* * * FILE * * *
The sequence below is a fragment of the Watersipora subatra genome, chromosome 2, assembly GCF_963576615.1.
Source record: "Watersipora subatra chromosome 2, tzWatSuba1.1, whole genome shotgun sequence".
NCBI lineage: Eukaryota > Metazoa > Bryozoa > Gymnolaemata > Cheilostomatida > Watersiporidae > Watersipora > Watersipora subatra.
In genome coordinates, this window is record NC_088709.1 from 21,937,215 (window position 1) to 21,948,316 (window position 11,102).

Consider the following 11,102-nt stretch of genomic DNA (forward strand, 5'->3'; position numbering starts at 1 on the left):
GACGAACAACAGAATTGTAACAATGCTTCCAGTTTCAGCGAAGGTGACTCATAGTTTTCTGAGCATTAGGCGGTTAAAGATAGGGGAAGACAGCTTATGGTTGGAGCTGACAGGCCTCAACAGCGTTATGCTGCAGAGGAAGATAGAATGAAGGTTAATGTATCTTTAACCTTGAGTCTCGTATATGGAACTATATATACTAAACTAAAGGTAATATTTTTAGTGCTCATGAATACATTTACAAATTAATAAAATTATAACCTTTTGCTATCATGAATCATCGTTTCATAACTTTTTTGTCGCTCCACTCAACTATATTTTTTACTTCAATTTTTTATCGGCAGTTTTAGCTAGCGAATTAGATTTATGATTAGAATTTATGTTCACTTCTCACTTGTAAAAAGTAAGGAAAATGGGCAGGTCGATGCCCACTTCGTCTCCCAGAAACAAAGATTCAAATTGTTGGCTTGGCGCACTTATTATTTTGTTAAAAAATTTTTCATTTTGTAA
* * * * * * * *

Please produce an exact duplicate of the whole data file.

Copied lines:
The sequence below is a fragment of the Watersipora subatra genome, chromosome 2, assembly GCF_963576615.1.
Source record: "Watersipora subatra chromosome 2, tzWatSuba1.1, whole genome shotgun sequence".
NCBI lineage: Eukaryota > Metazoa > Bryozoa > Gymnolaemata > Cheilostomatida > Watersiporidae > Watersipora > Watersipora subatra.
In genome coordinates, this window is record NC_088709.1 from 21,937,215 (window position 1) to 21,948,316 (window position 11,102).

Consider the following 11,102-nt stretch of genomic DNA (forward strand, 5'->3'; position numbering starts at 1 on the left):
GACGAACAACAGAATTGTAACAATGCTTCCAGTTTCAGCGAAGGTGACTCATAGTTTTCTGAGCATTAGGCGGTTAAAGATAGGGGAAGACAGCTTATGGTTGGAGCTGACAGGCCTCAACAGCGTTATGCTGCAGAGGAAGATAGAATGAAGGTTAATGTATCTTTAACCTTGAGTCTCGTATATGGAACTATATATACTAAACTAAAGGTAATATTTTTAGTGCTCATGAATACATTTACAAATTAATAAAATTATAACCTTTTGCTATCATGAATCATCGTTTCATAACTTTTTTGTCGCTCCACTCAACTATATTTTTTACTTCAATTTTTTATCGGCAGTTTTAGCTAGCGAATTAGATTTATGATTAGAATTTATGTTCACTTCTCACTTGTAAAAAGTAAGGAAAATGGGCAGGTCGATGCCCACTTCGTCTCCCAGAAACAAAGATTCAAATTGTTGGCTTGGCGCACTTATTATTTTGTTAAAAAATTTTTCATTTTGTAA